The day before the show, my enthusiasm was rekindled by a younger friend of mine. “I don’t care how much it costs. I’m fucking seeing Sunn.” We both agreed that it was an experience that exceeded fiscal responsibility. We stood amongst his friends who offered their excuses, but this review isn’t about what those suckers did on August 11th, 2009. It’s about a loud show in a small room attended by people who crave extreme expression and like it when things get a little kooky.
The Eagle Rock Center for the Arts is an old building that was originally built as a library in 1914. From time to time, it houses shows of various natures, but always acts as a resource for the community, whether it is for an after-school art program, or as a lecture hall. The space is a cherished part of the north eastern Los Angeles area.
The first band to perform was Eagle Twin: a guitar and drum combo that was heavy and droney with a definite hard rock influence. Changing it up between slow, pounding, sluggish tempos and noisily crafted riffs, they did a great job of opening the show. At times they touched on the chaos that would ensue, but they stayed grounded in song structure and traditional musicianship.
After Eagle Twin, The Accüsed took the stage. At first, I didn’t know how the crowd of devoted progressive metal fans would react to an old school punk band, then I found out that The Accüsed aren’t actually very punk at all. Playing straight-up crossover metal, they blasted through a set that roused some and gave others a great opportunity to hit the bar. And though their set felt out of place at the show, I’m sure everyone agrees that it was pretty cool when the lead singer did the fire spitting thing. They also gave the head-bangers in attendance their sole chance to mosh it up at the show. It was a chance they took and ran with.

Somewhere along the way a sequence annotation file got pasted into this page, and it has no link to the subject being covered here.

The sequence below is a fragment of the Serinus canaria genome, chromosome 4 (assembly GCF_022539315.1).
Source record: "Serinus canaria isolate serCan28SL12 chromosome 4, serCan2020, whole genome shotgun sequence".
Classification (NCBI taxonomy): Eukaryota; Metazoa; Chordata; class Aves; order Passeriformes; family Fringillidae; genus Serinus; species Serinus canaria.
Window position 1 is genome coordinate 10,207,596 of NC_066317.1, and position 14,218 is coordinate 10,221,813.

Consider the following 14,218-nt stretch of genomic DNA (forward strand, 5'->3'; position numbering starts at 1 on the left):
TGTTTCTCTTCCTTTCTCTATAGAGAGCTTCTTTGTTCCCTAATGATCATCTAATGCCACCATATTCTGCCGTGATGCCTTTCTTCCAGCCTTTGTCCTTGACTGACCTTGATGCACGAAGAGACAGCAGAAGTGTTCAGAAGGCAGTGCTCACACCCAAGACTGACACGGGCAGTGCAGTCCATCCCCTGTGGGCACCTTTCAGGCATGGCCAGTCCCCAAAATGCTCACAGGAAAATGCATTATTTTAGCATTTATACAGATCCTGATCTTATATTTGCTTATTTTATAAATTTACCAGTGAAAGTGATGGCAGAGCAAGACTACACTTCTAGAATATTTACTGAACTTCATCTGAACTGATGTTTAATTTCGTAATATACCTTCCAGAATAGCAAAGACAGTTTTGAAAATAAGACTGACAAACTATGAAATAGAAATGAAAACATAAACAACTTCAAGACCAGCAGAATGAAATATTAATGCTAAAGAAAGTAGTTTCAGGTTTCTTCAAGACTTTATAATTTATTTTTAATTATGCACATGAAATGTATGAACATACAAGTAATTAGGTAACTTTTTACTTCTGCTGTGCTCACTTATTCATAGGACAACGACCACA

Sunn 0))) is not a band I will pretend to be smart enough to fully comprehend. Though I enjoy the amount of thought that goes into it, and I think they’re really good at what they do, they make me feel the way that the Marked Men, Tragedy, or Dillinger Four do. They’re one step ahead of everyone else, and you just have to stand there in awe and appreciate it for what it is. The stage was littered with amps and heads. Outside on the street, an industrial size generator chugged away, fueling the towering electronics. Inside, a fog machine filled the room with periodic eruptions. The crowd was definitely getting tense. I scanned the room, baffled at the amount of people without ear plugs. Did they have any idea what they were in for? Or did they just not care? When three hooded figures—two guitarists and a third guy that does other sound stuff— finally took the stage, I knew that the gates to hell would soon be opened.
They opened with five to ten minutes of harsh, heavy noise. They turned air into a wall that repeatedly slammed you in the face at the speed of sound. They mimicked the sound of airplanes slowly colliding into each other, mountains being torn in half, the moon burrowing itself into the Earth’s core. It’s the sound of destruction and devastation, and it’s so damn glorious to listen to. It puts a big ole stupid smile on my face.
Then the fourth robed figure came out and the cryptic, pseudo-mysticism stuff began. It was still cool, but it can get really cheesy at times. For the remainder of the show, he would vary between chanting, screaming, singing, moaning, and various other creepy oratory noises while the other members continued to crumble the air with cacophony. He did his fair share of ritualistic hand motions and even changed costumes half way through.
Sunn put on one hell of a performance. At times, parts seemed a little dragged out and got a little stale, but they also reached such extreme levels of intensity. It was not uncommon for people to leave the room due to the physical and mental impact that Sunn’s set had on them. If you are at all interested in experiencing brutal, chaotic noise at its fullest potential, do not pass up an opportunity to see this band.